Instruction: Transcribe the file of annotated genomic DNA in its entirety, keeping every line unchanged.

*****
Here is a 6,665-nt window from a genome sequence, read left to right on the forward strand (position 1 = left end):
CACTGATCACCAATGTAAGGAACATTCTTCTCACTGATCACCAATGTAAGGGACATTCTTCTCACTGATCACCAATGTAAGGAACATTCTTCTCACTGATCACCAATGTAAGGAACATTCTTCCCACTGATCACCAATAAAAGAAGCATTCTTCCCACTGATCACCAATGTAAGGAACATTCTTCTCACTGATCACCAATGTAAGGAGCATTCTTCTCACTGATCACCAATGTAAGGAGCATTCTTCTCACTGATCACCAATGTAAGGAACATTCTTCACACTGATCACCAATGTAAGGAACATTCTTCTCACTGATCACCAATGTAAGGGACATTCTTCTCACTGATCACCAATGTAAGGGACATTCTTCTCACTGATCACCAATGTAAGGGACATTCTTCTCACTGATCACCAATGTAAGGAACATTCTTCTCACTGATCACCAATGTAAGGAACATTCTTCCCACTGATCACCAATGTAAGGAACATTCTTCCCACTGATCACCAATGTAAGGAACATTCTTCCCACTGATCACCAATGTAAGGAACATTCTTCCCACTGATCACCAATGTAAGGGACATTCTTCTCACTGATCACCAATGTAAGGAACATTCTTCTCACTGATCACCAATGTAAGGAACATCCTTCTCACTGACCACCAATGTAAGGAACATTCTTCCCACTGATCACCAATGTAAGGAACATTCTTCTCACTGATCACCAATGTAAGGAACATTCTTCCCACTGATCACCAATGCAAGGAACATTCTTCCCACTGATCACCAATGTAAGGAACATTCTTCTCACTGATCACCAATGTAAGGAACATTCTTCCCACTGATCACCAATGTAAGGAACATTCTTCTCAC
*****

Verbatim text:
Here is a 6,665-nt window from a genome sequence, read left to right on the forward strand (position 1 = left end):
CACTGATCACCAATGTAAGGAACATTCTTCTCACTGATCACCAATGTAAGGGACATTCTTCTCACTGATCACCAATGTAAGGAACATTCTTCTCACTGATCACCAATGTAAGGAACATTCTTCCCACTGATCACCAATAAAAGAAGCATTCTTCCCACTGATCACCAATGTAAGGAACATTCTTCTCACTGATCACCAATGTAAGGAGCATTCTTCTCACTGATCACCAATGTAAGGAGCATTCTTCTCACTGATCACCAATGTAAGGAACATTCTTCACACTGATCACCAATGTAAGGAACATTCTTCTCACTGATCACCAATGTAAGGGACATTCTTCTCACTGATCACCAATGTAAGGGACATTCTTCTCACTGATCACCAATGTAAGGGACATTCTTCTCACTGATCACCAATGTAAGGAACATTCTTCTCACTGATCACCAATGTAAGGAACATTCTTCCCACTGATCACCAATGTAAGGAACATTCTTCCCACTGATCACCAATGTAAGGAACATTCTTCCCACTGATCACCAATGTAAGGAACATTCTTCCCACTGATCACCAATGTAAGGGACATTCTTCTCACTGATCACCAATGTAAGGAACATTCTTCTCACTGATCACCAATGTAAGGAACATCCTTCTCACTGACCACCAATGTAAGGAACATTCTTCCCACTGATCACCAATGTAAGGAACATTCTTCTCACTGATCACCAATGTAAGGAACATTCTTCCCACTGATCACCAATGCAAGGAACATTCTTCCCACTGATCACCAATGTAAGGAACATTCTTCTCACTGATCACCAATGTAAGGAACATTCTTCCCACTGATCACCAATGTAAGGAACATTCTTCTCAC